Alejandro Lorite Escorihuela (2005) "Cultural Relativism the American Way: The Nationalist School of International Law in the United States", Global Jurist Frontiers: Vol. 5: No. 1, Article 2. Link to full-text
This article examines a fairly recent, exponentially growing, and increasingly unavoidable body of international legal scholarship in the United States of America. This scholarly movement is here labeled "Nationalist International Law" (NIL). Considerable debate in American international law circles surrounds at present two lines of questions raised in the writing of individuals that are here associated with NIL. The first line deals with the status of international law in the United States' constitutional order and in particular the role of federal judges in enforcing international legal norms. The second broad area of debate concerns the nature of international law independently of domestic legal orders, and especially whether it should be considered law at all, as well as the proper method to be applied to its study. The type of writing, of arguments, and of methodology differ depending on the type of debate: in the first one the problems are framed as (mainly) ones of constitutional law, whereas in the second the problems are presented as mainly ones for political science to solve. The main argument of the article is that beyond this disciplinary divide, and beside the mere fact that the same people sometimes participate in both debates, the two broad types of interventions made by people associated here with NIL are united by a common methodological basis and project. In the combination of the two we can truly witness the contours of a scholarly movement of "Nationalist International Law" and explore the more important consequences of its enterprise for the discipline and the life of international law. The first part of the article presents a background image of academic activity as a form of politics, in order to underscore that what matters here is not the obvious political alignment of individual academics, but the dynamics of a scholarly dialogue that both highlights and obscures the politics of international law. The second part reconstructs NIL's scholarship as a collage of three domains of intervention, the "outer realm", the "inner realm", and the "sovereign border", corresponding to different modes of writing and intervention on the part of NIL. The third part presents the figure of "imperial sovereignty" as the intellectual and political outcome of NIL's unifying methodological nationalism, particularly as it results from NIL's debate with the liberal internationalists' self-positioned alternative. Finally, concluding thoughts are proposed on international legal nationalism, NIL's reactionary rhetoric and xenophobic epistemology, and the space left for a so-called European contribution to international legal dialogue.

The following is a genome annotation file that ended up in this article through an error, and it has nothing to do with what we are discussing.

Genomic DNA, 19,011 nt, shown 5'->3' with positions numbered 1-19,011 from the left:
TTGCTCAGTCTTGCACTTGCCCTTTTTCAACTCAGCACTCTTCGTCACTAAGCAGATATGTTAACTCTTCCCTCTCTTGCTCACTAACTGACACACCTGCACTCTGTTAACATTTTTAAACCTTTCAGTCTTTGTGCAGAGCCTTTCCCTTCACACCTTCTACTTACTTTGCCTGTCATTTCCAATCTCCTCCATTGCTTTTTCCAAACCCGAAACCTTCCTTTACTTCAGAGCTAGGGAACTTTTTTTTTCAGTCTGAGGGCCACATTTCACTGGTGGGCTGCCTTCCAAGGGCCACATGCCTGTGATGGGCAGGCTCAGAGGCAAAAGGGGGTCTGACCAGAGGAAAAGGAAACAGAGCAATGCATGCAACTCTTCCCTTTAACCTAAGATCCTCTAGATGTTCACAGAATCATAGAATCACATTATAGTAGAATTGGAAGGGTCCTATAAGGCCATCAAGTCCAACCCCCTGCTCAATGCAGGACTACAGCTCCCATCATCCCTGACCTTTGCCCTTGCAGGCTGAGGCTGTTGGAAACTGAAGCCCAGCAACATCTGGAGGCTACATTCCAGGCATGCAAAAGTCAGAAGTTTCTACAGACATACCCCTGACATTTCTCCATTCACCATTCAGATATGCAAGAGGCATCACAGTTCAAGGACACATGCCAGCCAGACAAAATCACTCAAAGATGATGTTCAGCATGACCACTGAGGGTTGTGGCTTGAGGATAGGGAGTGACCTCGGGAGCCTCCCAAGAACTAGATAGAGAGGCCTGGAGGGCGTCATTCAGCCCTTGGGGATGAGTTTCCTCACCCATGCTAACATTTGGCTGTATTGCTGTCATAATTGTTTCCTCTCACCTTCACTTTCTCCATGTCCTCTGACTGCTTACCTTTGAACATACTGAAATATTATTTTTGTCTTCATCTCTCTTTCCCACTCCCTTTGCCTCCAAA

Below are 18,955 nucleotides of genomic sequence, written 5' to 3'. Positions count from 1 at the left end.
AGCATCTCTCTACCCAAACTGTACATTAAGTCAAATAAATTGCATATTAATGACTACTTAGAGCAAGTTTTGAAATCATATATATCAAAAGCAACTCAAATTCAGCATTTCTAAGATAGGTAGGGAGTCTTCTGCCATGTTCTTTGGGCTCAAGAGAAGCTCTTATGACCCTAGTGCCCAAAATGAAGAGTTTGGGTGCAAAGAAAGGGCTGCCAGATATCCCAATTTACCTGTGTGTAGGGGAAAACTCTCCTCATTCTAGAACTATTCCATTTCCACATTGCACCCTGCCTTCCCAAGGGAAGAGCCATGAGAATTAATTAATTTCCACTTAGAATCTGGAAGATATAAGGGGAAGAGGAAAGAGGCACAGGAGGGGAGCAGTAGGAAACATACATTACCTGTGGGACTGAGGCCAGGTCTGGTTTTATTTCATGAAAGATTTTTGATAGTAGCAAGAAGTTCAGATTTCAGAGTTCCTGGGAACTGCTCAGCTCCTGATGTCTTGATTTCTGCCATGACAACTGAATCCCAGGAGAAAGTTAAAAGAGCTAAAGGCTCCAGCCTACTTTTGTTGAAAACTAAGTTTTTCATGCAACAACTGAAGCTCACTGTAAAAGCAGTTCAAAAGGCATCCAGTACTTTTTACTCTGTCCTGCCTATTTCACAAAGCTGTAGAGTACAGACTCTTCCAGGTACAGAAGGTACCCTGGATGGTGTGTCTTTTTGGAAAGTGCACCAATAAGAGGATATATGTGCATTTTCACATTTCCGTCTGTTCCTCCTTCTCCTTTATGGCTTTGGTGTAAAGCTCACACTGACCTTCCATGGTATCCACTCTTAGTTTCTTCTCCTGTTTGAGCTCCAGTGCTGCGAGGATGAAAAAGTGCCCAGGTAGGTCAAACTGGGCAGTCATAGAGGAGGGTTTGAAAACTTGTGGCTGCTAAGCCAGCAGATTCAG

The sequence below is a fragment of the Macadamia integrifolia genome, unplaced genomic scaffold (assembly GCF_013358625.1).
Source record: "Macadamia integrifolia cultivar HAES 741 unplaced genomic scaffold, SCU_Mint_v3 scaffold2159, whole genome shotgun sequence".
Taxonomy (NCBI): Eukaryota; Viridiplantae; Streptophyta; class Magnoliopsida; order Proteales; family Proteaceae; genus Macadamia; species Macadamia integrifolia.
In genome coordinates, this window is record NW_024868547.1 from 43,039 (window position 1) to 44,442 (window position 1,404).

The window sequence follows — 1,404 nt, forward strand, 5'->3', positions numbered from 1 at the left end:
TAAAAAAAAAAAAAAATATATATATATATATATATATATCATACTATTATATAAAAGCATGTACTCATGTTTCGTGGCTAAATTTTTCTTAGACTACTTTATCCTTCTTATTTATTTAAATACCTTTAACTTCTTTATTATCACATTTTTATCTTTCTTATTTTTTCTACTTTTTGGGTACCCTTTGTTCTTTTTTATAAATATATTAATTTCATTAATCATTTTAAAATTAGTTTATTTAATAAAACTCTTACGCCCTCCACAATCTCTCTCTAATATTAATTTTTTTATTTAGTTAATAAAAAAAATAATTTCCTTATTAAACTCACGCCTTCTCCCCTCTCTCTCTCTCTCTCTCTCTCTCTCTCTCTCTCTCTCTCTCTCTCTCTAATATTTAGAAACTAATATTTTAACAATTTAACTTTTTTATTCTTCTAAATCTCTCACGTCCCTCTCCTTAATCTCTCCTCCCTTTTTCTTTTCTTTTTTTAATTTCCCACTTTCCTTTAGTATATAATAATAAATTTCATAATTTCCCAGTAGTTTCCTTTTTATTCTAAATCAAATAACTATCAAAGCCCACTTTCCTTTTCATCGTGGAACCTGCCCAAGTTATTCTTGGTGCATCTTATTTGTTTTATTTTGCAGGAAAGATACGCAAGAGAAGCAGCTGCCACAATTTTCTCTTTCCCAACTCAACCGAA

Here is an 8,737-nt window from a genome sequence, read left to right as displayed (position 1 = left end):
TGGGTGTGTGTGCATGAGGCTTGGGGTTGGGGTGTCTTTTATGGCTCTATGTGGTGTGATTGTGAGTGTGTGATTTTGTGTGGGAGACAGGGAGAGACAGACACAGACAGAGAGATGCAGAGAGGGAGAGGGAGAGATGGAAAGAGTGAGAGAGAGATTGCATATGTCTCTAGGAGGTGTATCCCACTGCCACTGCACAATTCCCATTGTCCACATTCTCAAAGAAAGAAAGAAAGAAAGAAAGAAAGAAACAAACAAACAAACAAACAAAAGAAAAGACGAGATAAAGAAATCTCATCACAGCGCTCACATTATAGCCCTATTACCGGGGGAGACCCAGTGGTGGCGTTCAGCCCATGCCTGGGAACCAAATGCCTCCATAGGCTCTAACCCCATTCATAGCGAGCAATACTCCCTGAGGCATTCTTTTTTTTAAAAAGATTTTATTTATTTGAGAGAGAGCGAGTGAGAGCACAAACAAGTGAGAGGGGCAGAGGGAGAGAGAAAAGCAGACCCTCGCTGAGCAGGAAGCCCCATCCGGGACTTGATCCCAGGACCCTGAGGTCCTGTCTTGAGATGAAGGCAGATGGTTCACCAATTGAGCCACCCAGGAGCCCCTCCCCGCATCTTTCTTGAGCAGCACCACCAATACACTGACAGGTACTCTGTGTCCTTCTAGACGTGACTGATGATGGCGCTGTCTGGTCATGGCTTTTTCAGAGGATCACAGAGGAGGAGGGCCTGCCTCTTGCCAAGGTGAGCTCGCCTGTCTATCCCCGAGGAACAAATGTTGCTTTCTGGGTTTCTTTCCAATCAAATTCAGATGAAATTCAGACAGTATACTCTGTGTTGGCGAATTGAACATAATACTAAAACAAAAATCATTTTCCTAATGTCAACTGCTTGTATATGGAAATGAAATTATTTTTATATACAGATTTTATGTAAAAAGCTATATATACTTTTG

Haoliang Wu and Bingbin Lu (2005) "Prior Consents: Preventing Offensive Genetic Engineering Patents Against Indigenous People's Rights", Global Jurist Frontiers: Vol. 5: No. 1, Article 3. Link to full-text